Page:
Cast On & Sign-Up: First Steps in a New City
My last post (about MN) was a tad negative.
But it generated 5,000+ views on LinkedIn and Facebook.
“You should write a guide to navigating a new city,” my cousin commented.
Well, that’s what I’m doing here. I’m on the third installment. Please subscribe and you’ll get the new ones as soon as I hit the blue WordPress button. And yes…I’m hoping a literary agent or publisher is reading this and I become the Charles Dickens/Grandma Moses of serial publishing.
When “The Man Who Fell to Earth” landed on our planet, the first person he went to see was a patent attorney. I did not do that when I fell into Arizona. My intellectual property is well-protected thanks to my kick-ass IP attorney, Tiffany.
But what I did do immediately is look for ways to build my social/business circle. Before I even arrived, I connected with about 50 people on LinkedIn, some of whom got back to me and offered to introduce me to other people. I also published in a professional Facebook group that I was relocating, which almost immediately led to two amazing connections.
Although this whole “welcome wagon” thing is a work in progress, here are some things I did and discovered. I…
- Joined two health clubs. One is closer to my home and one is less convenient but has fewer little kids and more business events. Even if I don’t meet people I like, I will muscle-up and slim down.
- Toured all the local co-working spaces and signed-on with one of them.
- Became part of a knitting workshop (hence the “cast-on” in the title, for those folks who are familiar with needlework). Not only does knitting produce the same relaxation results as meditation, I met a few really cool women and will walk away with a handmade sweater.
- Went to a few Meetup activities — hiking, movies, and a happy hour. That was a mixed bag. I met a great woman on one of the hiking excursions and we hung out afterwards. But the 50+ crowd seems to be comprised of many retirees who enjoy discounted appetizers, men who didn’t get the #metoo memo, and women who are looking for men (not that there’s anything wrong with that, but I’m in a relationship). The movie Meetup was a bust. Only four of us showed up and most of the other attendees just wanted to watch the film and not talk. Now that Meetup is owned by WeWork I suspect it will transform into something new and perhaps more segmented.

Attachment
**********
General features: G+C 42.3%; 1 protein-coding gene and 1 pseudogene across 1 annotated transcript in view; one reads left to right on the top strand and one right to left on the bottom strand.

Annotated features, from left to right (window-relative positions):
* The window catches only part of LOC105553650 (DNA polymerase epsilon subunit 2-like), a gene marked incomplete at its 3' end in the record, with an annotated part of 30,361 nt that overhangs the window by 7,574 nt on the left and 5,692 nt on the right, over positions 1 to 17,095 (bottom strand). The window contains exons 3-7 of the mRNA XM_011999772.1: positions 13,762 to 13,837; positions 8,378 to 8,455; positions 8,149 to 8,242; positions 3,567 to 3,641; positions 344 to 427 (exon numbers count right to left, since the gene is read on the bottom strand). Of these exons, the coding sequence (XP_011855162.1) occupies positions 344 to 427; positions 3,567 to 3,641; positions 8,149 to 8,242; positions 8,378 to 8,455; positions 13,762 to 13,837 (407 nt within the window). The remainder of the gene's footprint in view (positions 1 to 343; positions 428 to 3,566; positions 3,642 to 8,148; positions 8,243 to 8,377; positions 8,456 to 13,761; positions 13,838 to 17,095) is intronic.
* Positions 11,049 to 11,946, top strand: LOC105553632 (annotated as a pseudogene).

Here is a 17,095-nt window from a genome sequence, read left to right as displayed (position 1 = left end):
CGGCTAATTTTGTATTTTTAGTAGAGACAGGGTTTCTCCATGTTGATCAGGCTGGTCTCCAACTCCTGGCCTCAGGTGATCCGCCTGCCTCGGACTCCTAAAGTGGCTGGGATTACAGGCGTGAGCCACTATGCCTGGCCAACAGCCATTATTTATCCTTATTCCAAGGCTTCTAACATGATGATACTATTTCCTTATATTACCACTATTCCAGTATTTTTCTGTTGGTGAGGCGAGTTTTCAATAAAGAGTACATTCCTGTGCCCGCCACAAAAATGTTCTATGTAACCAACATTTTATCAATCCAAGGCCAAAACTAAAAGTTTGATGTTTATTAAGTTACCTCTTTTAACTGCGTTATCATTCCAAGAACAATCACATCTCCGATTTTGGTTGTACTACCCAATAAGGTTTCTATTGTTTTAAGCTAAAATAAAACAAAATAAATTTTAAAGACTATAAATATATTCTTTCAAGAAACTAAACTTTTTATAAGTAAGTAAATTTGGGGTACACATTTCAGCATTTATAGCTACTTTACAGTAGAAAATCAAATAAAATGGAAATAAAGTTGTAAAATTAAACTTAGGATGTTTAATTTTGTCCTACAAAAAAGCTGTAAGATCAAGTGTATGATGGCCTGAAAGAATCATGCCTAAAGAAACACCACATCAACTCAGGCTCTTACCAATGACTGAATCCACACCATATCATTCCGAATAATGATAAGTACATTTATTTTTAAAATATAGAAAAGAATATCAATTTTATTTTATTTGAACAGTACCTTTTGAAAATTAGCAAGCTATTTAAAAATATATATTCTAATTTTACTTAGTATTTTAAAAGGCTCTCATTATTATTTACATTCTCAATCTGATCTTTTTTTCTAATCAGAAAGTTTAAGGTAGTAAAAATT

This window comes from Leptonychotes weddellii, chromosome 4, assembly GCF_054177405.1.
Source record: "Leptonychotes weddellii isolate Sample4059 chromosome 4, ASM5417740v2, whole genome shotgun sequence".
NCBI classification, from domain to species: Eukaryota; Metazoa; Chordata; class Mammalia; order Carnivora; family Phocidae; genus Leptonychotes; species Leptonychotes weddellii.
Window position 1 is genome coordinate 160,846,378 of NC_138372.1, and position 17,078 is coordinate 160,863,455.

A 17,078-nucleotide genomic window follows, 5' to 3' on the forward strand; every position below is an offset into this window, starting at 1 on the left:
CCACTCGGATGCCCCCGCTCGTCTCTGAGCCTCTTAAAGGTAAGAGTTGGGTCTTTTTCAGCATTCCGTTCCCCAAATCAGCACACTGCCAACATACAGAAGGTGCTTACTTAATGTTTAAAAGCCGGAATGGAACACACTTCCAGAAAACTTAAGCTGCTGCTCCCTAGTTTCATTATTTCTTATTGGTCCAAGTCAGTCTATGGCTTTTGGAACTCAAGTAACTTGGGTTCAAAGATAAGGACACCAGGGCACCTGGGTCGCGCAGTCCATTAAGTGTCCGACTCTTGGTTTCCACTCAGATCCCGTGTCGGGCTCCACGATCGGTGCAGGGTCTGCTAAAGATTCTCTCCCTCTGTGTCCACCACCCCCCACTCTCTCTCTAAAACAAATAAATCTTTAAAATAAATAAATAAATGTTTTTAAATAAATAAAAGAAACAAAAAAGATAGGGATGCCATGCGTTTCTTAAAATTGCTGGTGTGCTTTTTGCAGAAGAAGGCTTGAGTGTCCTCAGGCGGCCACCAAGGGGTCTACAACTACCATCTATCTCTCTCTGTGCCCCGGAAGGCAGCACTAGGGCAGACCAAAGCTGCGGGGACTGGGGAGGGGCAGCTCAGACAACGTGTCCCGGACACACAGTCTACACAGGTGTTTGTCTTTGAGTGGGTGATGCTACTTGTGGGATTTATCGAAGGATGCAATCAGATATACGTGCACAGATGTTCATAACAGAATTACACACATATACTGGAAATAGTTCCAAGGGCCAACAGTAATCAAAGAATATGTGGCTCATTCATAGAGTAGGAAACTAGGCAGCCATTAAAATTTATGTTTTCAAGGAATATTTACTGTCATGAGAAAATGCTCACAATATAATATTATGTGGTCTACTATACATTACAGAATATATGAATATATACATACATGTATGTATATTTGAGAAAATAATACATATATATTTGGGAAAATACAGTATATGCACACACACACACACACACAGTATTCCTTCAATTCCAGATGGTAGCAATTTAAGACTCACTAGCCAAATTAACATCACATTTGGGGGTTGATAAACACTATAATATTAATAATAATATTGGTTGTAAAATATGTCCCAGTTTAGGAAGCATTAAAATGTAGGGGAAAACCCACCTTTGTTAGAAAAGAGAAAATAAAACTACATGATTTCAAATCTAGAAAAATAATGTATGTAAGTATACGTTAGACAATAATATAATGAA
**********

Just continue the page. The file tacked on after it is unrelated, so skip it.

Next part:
- Took calls from two Chambers of Commerce. They both want me to join. I plan to attend at least one event before I commit.
- Speaking of committing, I attended one networking group as a guest (although they swore they are not a networking group). I have never been to a Singles Party in the Catskills, but my guess is that it’s a lot like this 3-hour “thing.” Enough said. Large, un-targeted cluster communities are simply not my scene.
- Committed to co-hosting local events for Ellementa. A little controversy is good for the soul. (Don’t tell my 91-year old mother, however.)
- And, of course, I talk to strangers. Not people I pass by in the mall, but my neighbors in my building (if I sense they are open to it), the aforementioned professionals on LinkedIn who seem to share a common thread, and occasionally random women sitting with laptops at Starbucks or other gathering places. You never know who you might meet.
Since I appeared in the Phoenix Business Journal, strangers are contacting me too. Some are great, some want to sell me stuff, and a couple are a little creepy. It’ll take me a while to “find my tribe,” but the lessons I’ve learned so far are:
- Keep an open mind and heart
- Trust your gut
- Try before you buy. Don’t commit lots of time or money to a group or place until you’re sure it’s a good fit
- Even the not-so-great experiences are part of the learning curve.